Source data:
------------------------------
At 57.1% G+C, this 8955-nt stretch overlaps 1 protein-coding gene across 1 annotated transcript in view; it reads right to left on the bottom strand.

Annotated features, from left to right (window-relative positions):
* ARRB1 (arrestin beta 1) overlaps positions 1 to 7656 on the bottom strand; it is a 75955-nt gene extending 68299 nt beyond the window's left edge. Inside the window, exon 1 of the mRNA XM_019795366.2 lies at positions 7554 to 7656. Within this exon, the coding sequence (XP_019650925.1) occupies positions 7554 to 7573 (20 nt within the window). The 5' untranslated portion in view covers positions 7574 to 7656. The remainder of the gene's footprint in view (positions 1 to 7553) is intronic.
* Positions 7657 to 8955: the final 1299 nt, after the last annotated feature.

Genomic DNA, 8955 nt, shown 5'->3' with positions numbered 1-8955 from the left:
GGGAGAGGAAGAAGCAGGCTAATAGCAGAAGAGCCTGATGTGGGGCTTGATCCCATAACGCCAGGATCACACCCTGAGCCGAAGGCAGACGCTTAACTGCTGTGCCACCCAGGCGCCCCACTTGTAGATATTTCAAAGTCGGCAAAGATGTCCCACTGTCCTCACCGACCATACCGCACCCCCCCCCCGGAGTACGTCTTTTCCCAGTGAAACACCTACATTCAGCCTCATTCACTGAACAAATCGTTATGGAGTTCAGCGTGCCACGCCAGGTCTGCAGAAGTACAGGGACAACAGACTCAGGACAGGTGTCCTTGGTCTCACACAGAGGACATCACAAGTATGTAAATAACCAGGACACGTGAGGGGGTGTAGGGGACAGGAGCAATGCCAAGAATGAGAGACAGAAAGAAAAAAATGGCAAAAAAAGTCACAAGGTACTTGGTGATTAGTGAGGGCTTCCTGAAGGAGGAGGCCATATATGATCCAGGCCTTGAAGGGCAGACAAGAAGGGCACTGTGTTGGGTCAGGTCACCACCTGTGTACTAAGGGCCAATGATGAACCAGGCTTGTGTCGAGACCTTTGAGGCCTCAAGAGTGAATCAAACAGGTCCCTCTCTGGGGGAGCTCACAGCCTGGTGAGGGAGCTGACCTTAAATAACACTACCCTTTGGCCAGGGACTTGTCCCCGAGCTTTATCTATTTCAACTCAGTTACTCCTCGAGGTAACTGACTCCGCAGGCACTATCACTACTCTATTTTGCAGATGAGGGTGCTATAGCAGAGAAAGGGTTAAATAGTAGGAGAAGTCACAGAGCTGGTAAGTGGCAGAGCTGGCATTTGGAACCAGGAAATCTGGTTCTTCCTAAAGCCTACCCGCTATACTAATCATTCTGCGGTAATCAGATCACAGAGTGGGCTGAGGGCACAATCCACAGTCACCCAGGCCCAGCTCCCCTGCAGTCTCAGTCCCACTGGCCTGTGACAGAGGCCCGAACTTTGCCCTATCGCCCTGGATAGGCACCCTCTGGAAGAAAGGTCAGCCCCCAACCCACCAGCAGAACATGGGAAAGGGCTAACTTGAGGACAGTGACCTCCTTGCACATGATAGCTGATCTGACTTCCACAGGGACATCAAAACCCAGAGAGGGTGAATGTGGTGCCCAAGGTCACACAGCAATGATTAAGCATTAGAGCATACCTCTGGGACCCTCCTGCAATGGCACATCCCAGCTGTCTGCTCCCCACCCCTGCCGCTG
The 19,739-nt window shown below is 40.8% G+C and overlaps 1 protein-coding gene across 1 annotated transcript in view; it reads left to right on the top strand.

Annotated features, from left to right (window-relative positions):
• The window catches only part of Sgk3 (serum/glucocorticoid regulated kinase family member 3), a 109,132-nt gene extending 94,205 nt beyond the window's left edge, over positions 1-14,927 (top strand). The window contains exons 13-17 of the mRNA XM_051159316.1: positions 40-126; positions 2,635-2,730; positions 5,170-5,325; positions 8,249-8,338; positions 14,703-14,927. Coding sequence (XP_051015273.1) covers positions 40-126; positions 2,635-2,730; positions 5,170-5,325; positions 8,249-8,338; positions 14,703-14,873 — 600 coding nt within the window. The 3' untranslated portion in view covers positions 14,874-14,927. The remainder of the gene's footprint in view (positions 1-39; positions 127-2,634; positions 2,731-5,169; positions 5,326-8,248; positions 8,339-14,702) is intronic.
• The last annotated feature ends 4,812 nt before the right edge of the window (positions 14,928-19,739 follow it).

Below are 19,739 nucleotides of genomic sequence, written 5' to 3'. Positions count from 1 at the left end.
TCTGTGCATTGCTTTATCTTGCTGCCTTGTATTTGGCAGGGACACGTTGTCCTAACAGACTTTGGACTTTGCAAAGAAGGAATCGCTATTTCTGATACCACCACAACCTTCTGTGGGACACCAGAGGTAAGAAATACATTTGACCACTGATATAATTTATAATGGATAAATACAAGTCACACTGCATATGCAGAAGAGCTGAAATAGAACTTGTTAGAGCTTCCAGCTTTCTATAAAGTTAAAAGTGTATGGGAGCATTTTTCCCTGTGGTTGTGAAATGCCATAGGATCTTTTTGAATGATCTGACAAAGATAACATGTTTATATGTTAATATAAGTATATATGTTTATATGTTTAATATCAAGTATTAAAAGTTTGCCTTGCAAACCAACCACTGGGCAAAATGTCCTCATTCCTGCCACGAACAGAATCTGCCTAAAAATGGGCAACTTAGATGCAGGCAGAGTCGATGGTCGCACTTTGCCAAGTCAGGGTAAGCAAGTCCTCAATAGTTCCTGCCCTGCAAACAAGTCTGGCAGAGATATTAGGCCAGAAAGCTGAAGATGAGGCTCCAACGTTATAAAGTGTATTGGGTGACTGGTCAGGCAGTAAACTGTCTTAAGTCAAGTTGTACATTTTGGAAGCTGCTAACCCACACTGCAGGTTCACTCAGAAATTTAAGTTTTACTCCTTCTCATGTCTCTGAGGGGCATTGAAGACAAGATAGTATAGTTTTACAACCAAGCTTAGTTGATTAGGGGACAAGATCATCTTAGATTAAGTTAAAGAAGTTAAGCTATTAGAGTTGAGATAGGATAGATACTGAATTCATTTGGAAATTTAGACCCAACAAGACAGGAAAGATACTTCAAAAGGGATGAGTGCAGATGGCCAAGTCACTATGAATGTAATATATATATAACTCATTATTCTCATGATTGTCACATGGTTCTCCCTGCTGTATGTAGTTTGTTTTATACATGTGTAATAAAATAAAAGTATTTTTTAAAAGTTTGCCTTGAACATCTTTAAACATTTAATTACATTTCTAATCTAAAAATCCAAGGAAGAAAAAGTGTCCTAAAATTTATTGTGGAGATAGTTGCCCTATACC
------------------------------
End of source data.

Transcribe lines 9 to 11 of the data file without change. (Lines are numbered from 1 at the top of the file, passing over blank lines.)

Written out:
• The window catches only part of Sgk3 (serum/glucocorticoid regulated kinase family member 3), a 109,132-nt gene extending 94,205 nt beyond the window's left edge, over positions 1-14,927 (top strand). The window contains exons 13-17 of the mRNA XM_051159316.1: positions 40-126; positions 2,635-2,730; positions 5,170-5,325; positions 8,249-8,338; positions 14,703-14,927. Coding sequence (XP_051015273.1) covers positions 40-126; positions 2,635-2,730; positions 5,170-5,325; positions 8,249-8,338; positions 14,703-14,873 — 600 coding nt within the window. The 3' untranslated portion in view covers positions 14,874-14,927. The remainder of the gene's footprint in view (positions 1-39; positions 127-2,634; positions 2,731-5,169; positions 5,326-8,248; positions 8,339-14,702) is intronic.
• The last annotated feature ends 4,812 nt before the right edge of the window (positions 14,928-19,739 follow it).

Below are 19,739 nucleotides of genomic sequence, written 5' to 3'. Positions count from 1 at the left end.